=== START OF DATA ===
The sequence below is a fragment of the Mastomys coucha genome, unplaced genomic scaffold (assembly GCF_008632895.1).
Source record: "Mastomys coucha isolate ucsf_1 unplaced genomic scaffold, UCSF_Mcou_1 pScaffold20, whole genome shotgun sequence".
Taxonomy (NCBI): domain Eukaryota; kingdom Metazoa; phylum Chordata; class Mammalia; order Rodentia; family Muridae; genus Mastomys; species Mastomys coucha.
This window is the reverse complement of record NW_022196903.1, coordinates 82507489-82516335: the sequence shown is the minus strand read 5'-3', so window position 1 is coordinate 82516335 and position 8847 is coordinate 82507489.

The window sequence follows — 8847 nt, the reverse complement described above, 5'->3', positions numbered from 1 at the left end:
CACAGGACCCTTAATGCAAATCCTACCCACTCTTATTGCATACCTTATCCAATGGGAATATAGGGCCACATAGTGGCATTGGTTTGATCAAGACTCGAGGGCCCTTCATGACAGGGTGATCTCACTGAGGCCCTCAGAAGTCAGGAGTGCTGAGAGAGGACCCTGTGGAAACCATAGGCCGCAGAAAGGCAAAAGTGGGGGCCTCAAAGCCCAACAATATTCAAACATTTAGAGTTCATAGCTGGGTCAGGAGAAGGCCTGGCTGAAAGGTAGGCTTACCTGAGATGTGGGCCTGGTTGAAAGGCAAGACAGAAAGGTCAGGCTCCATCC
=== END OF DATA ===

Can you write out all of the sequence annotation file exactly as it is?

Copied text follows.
The sequence below is a fragment of the Mastomys coucha genome, unplaced genomic scaffold (assembly GCF_008632895.1).
Source record: "Mastomys coucha isolate ucsf_1 unplaced genomic scaffold, UCSF_Mcou_1 pScaffold20, whole genome shotgun sequence".
Taxonomy (NCBI): domain Eukaryota; kingdom Metazoa; phylum Chordata; class Mammalia; order Rodentia; family Muridae; genus Mastomys; species Mastomys coucha.
This window is the reverse complement of record NW_022196903.1, coordinates 82507489-82516335: the sequence shown is the minus strand read 5'-3', so window position 1 is coordinate 82516335 and position 8847 is coordinate 82507489.

The window sequence follows — 8847 nt, the reverse complement described above, 5'->3', positions numbered from 1 at the left end:
CACAGGACCCTTAATGCAAATCCTACCCACTCTTATTGCATACCTTATCCAATGGGAATATAGGGCCACATAGTGGCATTGGTTTGATCAAGACTCGAGGGCCCTTCATGACAGGGTGATCTCACTGAGGCCCTCAGAAGTCAGGAGTGCTGAGAGAGGACCCTGTGGAAACCATAGGCCGCAGAAAGGCAAAAGTGGGGGCCTCAAAGCCCAACAATATTCAAACATTTAGAGTTCATAGCTGGGTCAGGAGAAGGCCTGGCTGAAAGGTAGGCTTACCTGAGATGTGGGCCTGGTTGAAAGGCAAGACAGAAAGGTCAGGCTCCATCC